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More employers named for not paying NMW

Another 37 employers have been named by the Government for failing to pay their workers the National Minimum Wage and National Living Wage (NMW).

Since the naming regime came into operation in October 2013, some 55 employers have already been named. Between them they faced total arrears of £139,000 and penalties of over £60,000.

The latest batch of 37 owes £177,000 in arrears and penalties of more than £51,000.

Under the naming scheme, the Government can name employers that have been issued with a 'Notice of Underpayment', unless they meet certain exceptions or have arrears of £100 or less.

'Illegal and immoral'

The Government is increasing its enforcement budget by £3 million in the next financial year, taking the total to £12.2 million, which will go towards employing more HM Revenue and Customs compliance officers.

Business minister Jo Swinson said, 'Paying less than the minimum wage is illegal, immoral and completely unacceptable.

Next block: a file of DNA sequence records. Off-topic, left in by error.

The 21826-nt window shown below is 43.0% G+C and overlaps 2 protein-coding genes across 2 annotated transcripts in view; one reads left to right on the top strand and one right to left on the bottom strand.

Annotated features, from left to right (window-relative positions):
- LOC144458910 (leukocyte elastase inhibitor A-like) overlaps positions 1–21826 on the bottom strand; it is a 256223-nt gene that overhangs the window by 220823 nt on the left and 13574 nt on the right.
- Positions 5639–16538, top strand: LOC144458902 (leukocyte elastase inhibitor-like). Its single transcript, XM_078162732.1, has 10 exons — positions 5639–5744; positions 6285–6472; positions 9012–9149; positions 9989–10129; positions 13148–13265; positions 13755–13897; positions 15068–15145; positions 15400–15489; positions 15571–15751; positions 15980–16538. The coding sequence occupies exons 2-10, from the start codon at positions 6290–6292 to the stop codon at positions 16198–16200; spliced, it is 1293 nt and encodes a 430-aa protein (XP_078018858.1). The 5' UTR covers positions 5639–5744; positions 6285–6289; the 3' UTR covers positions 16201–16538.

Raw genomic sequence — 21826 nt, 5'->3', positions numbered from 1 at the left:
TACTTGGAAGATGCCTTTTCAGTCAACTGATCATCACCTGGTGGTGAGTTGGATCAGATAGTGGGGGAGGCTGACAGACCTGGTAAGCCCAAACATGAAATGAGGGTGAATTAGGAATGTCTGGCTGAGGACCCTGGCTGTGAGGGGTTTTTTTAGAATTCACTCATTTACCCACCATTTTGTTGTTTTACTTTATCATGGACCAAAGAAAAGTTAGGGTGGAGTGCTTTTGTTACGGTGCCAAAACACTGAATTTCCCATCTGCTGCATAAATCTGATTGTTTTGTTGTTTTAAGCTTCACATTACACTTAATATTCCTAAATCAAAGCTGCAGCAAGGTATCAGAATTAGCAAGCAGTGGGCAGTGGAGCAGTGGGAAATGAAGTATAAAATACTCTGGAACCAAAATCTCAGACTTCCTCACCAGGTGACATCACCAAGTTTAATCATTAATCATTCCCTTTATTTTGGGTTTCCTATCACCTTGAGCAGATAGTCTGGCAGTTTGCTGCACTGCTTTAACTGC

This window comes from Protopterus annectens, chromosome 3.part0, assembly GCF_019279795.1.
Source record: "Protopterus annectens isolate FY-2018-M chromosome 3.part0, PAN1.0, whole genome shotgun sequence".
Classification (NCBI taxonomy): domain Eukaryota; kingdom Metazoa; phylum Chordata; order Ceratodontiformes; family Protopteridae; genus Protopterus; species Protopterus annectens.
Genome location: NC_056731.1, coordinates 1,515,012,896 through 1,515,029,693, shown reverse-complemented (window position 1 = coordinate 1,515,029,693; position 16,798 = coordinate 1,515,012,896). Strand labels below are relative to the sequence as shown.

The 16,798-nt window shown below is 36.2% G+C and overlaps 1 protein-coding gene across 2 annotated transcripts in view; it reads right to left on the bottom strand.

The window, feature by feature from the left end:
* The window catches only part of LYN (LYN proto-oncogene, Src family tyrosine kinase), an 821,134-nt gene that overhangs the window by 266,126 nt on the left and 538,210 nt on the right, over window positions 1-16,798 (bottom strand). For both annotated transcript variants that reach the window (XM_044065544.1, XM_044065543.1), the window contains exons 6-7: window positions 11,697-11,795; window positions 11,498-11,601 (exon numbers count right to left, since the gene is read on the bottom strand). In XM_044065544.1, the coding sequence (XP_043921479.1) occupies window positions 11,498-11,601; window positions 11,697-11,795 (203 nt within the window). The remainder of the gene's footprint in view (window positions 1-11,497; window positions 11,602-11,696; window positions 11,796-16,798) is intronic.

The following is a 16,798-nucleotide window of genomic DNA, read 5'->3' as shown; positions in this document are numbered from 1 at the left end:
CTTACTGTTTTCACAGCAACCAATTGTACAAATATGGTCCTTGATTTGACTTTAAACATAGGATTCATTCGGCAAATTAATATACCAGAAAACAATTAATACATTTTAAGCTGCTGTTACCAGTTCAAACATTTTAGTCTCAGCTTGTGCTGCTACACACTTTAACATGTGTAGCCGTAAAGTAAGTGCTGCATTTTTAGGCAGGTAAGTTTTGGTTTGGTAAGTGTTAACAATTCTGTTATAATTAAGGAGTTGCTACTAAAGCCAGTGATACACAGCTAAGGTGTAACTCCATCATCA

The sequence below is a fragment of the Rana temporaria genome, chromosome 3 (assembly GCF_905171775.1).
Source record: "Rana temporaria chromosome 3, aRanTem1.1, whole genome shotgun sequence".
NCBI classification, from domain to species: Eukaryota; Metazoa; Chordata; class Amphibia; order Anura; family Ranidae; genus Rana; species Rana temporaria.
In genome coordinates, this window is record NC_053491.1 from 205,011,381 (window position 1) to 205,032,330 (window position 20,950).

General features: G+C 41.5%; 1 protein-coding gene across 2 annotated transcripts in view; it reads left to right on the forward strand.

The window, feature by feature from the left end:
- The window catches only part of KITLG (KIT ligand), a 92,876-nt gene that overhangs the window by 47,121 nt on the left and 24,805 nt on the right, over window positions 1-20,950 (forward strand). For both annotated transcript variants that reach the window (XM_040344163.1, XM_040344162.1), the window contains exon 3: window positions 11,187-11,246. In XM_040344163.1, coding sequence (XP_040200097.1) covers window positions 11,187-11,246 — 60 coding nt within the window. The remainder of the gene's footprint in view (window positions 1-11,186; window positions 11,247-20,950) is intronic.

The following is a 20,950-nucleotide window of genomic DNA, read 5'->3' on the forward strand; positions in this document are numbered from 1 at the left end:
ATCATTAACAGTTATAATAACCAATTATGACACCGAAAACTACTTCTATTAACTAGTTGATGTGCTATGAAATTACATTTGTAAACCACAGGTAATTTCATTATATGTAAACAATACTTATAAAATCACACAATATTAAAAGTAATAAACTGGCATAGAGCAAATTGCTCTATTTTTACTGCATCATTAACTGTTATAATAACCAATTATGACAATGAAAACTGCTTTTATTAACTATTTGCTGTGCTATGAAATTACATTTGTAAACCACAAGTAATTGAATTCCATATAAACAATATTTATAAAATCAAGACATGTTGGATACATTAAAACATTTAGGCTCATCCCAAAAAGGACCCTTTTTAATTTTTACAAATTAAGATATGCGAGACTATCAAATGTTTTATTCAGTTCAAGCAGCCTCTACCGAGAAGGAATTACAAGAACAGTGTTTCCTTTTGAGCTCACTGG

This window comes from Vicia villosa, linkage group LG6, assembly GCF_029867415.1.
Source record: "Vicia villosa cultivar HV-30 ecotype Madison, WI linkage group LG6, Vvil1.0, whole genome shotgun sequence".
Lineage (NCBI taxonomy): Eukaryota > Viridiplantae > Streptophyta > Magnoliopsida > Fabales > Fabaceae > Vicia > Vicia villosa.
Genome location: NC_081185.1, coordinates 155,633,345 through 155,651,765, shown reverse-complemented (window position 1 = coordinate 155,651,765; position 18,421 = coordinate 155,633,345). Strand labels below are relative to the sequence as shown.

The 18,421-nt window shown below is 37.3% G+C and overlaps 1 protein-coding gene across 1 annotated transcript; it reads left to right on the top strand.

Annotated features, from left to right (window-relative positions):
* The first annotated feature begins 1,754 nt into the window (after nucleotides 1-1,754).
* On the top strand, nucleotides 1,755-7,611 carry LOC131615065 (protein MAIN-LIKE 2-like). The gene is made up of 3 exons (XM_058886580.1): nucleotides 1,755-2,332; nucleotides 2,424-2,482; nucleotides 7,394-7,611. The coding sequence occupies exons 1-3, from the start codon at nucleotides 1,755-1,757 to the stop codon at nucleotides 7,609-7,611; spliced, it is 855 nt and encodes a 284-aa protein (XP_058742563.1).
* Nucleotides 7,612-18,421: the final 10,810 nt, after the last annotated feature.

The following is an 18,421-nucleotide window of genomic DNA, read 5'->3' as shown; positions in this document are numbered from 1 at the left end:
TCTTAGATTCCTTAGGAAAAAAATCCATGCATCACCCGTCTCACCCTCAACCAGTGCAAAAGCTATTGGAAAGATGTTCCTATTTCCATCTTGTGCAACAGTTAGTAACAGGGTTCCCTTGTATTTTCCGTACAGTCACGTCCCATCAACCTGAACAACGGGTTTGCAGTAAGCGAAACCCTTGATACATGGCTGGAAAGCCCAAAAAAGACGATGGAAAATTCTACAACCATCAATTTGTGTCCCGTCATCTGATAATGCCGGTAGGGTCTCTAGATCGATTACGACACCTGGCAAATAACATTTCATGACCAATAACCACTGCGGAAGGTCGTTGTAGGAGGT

'If employers break this law they need to know that we will take tough action by naming, shaming and fining them as well as helping workers recover the hundreds of thousands of pounds in pay owed to them.

'As well as being publicly named and shamed, employers that fail to pay their workers the National Minimum Wage face penalties of up to £20,000.

'We are legislating through the Small Business, Enterprise and Employment Bill so that this penalty can be applied to each underpaid worker rather than per employer.'

Acas publications and services

Acas can help you get it right when it comes to dealing with the National Minimum Wage and National Living Wage.

Acas experts can visit your organisation and help you understand your obligations surrounding pay and contracts. See Pay and reward: how Acas can help for more information or call the customer services team on 0300 123 1150.

Practical training is also available on Contracts and terms and conditions, and for new employers, Employing People – A Practical Introduction.

For free, impartial advice on any employment relations issue, call the Acas Helpline on 0300 123 1100, or consult Helpline Online.

Visit the Acas Training Courses, Workshops and Projects area for more information.

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